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The Cellar: It’s Goin’ Down!

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Happy Fall to all with this newest edition of the funkiest and freshest food blog in Chicago, Mastication Monologues.  Today’s entry takes us north of the City to the university town of Evanston, home of the Northwestern Wildcats and the American fusion diner known as The Cellar.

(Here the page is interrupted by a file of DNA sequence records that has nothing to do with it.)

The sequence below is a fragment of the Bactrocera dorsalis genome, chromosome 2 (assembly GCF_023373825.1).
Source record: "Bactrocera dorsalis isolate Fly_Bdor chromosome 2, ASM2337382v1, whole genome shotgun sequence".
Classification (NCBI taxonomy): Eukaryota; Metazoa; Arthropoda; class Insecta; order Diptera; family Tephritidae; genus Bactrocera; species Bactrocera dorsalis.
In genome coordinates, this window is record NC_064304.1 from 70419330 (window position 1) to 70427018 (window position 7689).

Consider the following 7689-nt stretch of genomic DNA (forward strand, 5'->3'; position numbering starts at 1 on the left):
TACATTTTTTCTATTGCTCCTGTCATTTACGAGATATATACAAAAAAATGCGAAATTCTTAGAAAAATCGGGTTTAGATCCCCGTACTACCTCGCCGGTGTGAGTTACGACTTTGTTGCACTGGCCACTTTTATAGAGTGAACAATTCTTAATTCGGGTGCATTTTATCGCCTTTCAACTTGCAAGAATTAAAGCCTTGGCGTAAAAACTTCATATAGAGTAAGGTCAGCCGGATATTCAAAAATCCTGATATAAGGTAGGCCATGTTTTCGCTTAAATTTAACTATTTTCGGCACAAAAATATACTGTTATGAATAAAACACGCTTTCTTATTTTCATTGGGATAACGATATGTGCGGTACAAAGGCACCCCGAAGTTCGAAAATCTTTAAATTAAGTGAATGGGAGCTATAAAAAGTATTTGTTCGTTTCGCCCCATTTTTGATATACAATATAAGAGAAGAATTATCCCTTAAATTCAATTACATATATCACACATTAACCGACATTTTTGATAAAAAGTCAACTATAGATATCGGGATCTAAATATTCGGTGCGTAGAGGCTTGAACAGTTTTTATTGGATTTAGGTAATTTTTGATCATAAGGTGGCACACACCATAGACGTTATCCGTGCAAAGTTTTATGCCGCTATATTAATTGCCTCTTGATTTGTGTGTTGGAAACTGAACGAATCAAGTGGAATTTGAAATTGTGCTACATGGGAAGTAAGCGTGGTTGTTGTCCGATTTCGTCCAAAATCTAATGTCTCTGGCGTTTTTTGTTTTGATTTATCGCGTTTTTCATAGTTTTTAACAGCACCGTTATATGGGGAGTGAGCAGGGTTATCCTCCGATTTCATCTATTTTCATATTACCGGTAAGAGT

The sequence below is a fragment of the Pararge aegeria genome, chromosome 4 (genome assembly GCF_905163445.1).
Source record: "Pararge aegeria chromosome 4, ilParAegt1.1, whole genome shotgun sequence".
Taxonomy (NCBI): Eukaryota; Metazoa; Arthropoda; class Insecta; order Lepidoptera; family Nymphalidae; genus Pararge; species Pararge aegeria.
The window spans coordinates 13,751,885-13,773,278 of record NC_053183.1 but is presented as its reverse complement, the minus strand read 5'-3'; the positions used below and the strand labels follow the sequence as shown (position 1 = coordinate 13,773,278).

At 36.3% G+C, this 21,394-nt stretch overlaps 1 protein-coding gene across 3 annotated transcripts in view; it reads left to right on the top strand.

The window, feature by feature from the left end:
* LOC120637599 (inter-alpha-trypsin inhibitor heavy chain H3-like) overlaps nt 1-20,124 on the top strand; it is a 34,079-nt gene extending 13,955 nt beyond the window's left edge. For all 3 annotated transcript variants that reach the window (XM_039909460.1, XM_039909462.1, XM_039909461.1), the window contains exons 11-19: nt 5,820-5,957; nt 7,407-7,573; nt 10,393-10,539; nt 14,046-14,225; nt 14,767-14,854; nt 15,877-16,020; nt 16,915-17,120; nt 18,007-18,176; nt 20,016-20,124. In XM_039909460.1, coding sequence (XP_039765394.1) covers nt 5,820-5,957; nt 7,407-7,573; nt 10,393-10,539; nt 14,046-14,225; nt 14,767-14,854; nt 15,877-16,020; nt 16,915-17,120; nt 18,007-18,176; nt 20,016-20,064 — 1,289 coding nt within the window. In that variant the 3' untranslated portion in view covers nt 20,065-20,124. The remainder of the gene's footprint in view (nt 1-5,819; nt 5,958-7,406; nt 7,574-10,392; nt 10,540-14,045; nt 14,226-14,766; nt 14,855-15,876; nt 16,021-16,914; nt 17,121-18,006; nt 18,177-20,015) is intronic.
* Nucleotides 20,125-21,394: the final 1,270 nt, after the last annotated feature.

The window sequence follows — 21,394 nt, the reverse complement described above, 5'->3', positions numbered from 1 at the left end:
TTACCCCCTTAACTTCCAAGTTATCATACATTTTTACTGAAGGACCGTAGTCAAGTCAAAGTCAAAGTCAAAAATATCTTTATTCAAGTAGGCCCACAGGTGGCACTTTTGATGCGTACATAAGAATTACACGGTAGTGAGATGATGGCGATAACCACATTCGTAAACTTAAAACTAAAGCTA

IMG_4175It seems that it is located next to a wine and tapas bar that is called the Stained Glass, but we went to the restaurant for a dinner date earlier this summer.  IMG_4178Even though it wasn’t the actual tapas bar, I was informed that most of the dishes were designed like tapas, i.e. smaller portions that are meant to be shared (as oxymoronic as that sounds).  I started with a cold brew in the form of a Headless Man Amber Ale from Tyranena Brewing in Wisconsin. IMG_4164 It definitely was an aromatic choice that had a slightly hoppy aftertaste with hints of caramel throughout the beer.  It was light though to compliment the first dish of the night:  the butter and salt flight with a warm loaf of sliced French bread ($6.50). IMG_4167 If you blinked, you would have missed it being set on the table since we devoured every morsel.  This dairy-palooza sported three different types of butter:  Parmigiano Reggiano butter with fleur de sel, goat’s milk butter with pink Himalayan salt, and truffle butter with truffle sea salt.  The Parmigiano butter with the fancy French sea salt obviously tasted nice and cheesy but not obnoxiously so.  It was personally my favorite since the goat’s milk butter wasn’t as pungent and strong as I would expect from a butter that should have had the soul of a good Feta.  With the truffle butter, I was somewhat surprised that it didn’t possess the aromatic potency I’d expect from the world famous and ludicrously expensive fungi that I sampled firsthand at London’s Borough Market.   I still would recommend this appetizer though.  Our second round consisted of the elotes callejeros ($4.75) and the smoked salmon flatbread ($12.50).  The former was a nod to the Mexican street food scene (calle meaning “street” in Spanish), and it shown through with the fusion of smoked paprika and grilled corn. IMG_4166 The mayonnaise was a more savory choice over the typical butter one can find at any picnic in ‘Murika.  It was a more decadent partner to the more understated smoked salmon flatbread.  IMG_4168This bite of more Northern Europe cuisine with the cold salmon and greens reminded me of the Swedish flatbreads common to smorgasboards.  Instead of a white cream, they utilized a more Mediterranean flavor with the pesto sauce and goat cheese. IMG_4169 It all kind of overpowered the salmon itself, but I enjoyed the herbal pesto along the creamy, potent goat cheese.  It was delicious, but if you’re looking for a great salmon meal, look elsewhere.  Our main dishes finally came.  I got the shrimp tacos ($13), and Janice got the empanadas ($9.50).  The latter consisted of the ubiquitous, fried Latin turnovers filled with roasted poblano peppers, sweet corn, Oaxaca cheese, and avocado-tomatillo salsa on the side.IMG_4170  The flaky yet crunchy crust was bursting with the spicy peppers and were countered with the creamy cheese and sweet corn.  Plenty of textural and flavor contrasts that worked together in harmony. IMG_4174 As for my tacos, I felt that the tortillas were a bit too small for the fried pieces of seafood that were resting on a kale citrus slaw and topped with grilled sweet red onions. IMG_4172 IMG_4171Once I piled all of these ingredients into the flatbread with a dollop of the semi-spicy aioli for good measure on top, I got a mouthful of quality food from beginning to end.  IMG_4173The breading was buttery and golden brown, but the shrimp was just ok.  However, the citrus slaw and semi-sweet onions provided the zest to the seafood that gave the taco a punch of ceviche flavor.  Even though we were chowing down for a good while, we managed to find room for dessert which took the form of the creme brulee sampler ($7.75).  IMG_4176It was three small cups of high quality burnt sugar and egg custard with different kinds of flavor infusions.  The Mexican chocolate one had a bit of a spicy kick in the form of cinnamon and a little hint of chili pepper.  I’ll just say up front that this was my favorite, but the french vanilla was a close second.  The chai one was my least favorite since it was a bit too subtle for my liking, but maybe you’ll enjoy it more than I did.  It was a sweet flourish to a light but filling dinner.